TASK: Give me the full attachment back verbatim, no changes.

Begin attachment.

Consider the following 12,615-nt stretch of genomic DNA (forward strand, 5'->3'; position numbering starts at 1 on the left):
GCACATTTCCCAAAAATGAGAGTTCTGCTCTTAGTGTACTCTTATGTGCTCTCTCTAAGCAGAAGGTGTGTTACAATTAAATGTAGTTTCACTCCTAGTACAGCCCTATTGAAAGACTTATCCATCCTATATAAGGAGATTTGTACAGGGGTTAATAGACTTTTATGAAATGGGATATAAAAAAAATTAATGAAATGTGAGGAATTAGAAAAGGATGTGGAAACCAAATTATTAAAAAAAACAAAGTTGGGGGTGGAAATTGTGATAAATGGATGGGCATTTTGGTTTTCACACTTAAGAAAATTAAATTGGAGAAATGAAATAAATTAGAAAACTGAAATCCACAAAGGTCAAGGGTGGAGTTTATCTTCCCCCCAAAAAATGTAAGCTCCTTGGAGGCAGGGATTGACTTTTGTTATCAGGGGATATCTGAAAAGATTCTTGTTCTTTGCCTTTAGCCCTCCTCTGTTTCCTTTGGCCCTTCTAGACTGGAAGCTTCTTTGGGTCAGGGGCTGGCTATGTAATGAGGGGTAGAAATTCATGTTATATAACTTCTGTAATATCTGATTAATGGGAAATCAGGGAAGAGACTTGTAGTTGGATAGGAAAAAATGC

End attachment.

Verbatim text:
Consider the following 12,615-nt stretch of genomic DNA (forward strand, 5'->3'; position numbering starts at 1 on the left):
GCACATTTCCCAAAAATGAGAGTTCTGCTCTTAGTGTACTCTTATGTGCTCTCTCTAAGCAGAAGGTGTGTTACAATTAAATGTAGTTTCACTCCTAGTACAGCCCTATTGAAAGACTTATCCATCCTATATAAGGAGATTTGTACAGGGGTTAATAGACTTTTATGAAATGGGATATAAAAAAAATTAATGAAATGTGAGGAATTAGAAAAGGATGTGGAAACCAAATTATTAAAAAAAACAAAGTTGGGGGTGGAAATTGTGATAAATGGATGGGCATTTTGGTTTTCACACTTAAGAAAATTAAATTGGAGAAATGAAATAAATTAGAAAACTGAAATCCACAAAGGTCAAGGGTGGAGTTTATCTTCCCCCCAAAAAATGTAAGCTCCTTGGAGGCAGGGATTGACTTTTGTTATCAGGGGATATCTGAAAAGATTCTTGTTCTTTGCCTTTAGCCCTCCTCTGTTTCCTTTGGCCCTTCTAGACTGGAAGCTTCTTTGGGTCAGGGGCTGGCTATGTAATGAGGGGTAGAAATTCATGTTATATAACTTCTGTAATATCTGATTAATGGGAAATCAGGGAAGAGACTTGTAGTTGGATAGGAAAAAATGC